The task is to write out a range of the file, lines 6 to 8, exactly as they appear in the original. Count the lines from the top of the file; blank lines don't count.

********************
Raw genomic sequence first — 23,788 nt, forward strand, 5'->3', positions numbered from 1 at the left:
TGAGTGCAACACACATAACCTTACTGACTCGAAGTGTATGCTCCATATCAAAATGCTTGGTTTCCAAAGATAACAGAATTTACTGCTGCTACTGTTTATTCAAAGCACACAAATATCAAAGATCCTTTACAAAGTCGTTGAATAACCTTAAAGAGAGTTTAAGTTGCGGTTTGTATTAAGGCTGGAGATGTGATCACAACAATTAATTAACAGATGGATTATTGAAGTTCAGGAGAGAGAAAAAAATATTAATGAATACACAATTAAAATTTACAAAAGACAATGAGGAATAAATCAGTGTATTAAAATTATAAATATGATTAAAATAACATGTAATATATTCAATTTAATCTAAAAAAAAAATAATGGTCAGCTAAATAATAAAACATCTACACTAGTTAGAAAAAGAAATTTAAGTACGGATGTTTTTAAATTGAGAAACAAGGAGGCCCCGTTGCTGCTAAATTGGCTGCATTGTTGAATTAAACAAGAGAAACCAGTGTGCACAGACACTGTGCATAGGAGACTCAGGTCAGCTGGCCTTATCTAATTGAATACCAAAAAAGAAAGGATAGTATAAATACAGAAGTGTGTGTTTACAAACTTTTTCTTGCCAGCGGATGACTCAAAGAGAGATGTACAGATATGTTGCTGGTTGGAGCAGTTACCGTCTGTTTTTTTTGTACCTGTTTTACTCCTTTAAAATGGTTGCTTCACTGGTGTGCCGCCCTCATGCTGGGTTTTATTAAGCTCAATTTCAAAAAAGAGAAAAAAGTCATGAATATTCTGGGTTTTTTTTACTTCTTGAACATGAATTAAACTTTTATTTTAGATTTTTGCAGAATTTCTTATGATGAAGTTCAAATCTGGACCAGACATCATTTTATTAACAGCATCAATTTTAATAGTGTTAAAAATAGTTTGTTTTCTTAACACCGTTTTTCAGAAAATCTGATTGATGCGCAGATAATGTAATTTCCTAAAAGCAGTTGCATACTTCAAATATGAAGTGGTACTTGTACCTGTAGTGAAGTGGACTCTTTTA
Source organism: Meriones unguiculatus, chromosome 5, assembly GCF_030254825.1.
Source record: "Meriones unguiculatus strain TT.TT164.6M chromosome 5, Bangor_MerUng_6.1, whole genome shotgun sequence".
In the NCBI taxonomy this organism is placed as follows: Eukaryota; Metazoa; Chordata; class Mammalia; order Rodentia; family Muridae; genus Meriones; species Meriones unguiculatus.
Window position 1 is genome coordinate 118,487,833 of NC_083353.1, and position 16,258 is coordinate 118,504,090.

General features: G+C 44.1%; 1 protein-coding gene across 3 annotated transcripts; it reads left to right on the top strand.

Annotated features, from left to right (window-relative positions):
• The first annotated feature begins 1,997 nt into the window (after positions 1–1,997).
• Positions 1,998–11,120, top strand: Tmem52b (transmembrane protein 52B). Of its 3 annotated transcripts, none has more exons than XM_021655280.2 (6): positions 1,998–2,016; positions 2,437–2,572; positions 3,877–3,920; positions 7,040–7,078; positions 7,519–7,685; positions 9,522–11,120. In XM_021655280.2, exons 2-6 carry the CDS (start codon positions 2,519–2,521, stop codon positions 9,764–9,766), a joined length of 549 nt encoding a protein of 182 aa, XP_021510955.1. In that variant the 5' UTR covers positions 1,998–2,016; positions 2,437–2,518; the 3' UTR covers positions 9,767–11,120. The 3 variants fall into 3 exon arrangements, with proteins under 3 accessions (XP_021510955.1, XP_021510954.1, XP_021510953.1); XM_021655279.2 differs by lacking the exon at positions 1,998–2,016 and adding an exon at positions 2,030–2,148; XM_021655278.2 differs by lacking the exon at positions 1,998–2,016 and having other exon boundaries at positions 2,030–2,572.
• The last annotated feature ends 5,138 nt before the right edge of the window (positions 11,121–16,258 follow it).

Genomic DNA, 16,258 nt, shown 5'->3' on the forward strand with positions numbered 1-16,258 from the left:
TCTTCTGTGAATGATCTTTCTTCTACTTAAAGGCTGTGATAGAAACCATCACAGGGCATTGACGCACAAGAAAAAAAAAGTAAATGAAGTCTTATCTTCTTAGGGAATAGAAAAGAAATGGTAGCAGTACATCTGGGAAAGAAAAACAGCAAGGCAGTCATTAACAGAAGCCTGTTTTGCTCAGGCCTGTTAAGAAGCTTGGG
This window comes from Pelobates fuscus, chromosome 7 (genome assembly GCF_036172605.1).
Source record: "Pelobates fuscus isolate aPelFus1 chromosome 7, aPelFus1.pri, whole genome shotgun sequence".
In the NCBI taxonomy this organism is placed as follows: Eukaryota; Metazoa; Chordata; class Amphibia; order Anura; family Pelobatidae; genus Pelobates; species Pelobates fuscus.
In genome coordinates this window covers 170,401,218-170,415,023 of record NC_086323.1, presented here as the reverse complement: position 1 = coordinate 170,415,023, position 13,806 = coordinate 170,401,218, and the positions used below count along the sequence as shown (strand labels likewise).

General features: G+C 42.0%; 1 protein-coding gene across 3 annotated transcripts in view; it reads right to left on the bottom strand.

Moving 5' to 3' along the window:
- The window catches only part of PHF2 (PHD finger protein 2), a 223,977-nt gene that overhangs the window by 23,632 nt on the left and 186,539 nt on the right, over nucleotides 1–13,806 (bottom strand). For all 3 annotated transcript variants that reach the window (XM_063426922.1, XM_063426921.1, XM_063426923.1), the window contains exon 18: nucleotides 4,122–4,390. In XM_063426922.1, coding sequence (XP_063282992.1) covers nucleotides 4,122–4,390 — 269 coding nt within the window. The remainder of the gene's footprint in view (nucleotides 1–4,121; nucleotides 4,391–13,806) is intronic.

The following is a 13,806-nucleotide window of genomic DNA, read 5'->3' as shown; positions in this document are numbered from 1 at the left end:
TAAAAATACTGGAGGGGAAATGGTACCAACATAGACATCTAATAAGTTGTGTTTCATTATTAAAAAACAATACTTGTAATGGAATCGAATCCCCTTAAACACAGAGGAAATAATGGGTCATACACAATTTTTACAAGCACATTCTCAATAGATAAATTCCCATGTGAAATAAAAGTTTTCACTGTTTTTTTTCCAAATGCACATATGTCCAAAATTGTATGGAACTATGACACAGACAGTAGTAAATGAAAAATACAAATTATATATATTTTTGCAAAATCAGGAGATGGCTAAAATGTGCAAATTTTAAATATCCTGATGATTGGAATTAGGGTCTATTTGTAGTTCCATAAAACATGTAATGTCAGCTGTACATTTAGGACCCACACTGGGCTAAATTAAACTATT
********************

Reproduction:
Window position 1 is genome coordinate 118,487,833 of NC_083353.1, and position 16,258 is coordinate 118,504,090.

General features: G+C 44.1%; 1 protein-coding gene across 3 annotated transcripts; it reads left to right on the top strand.

Annotated features, from left to right (window-relative positions):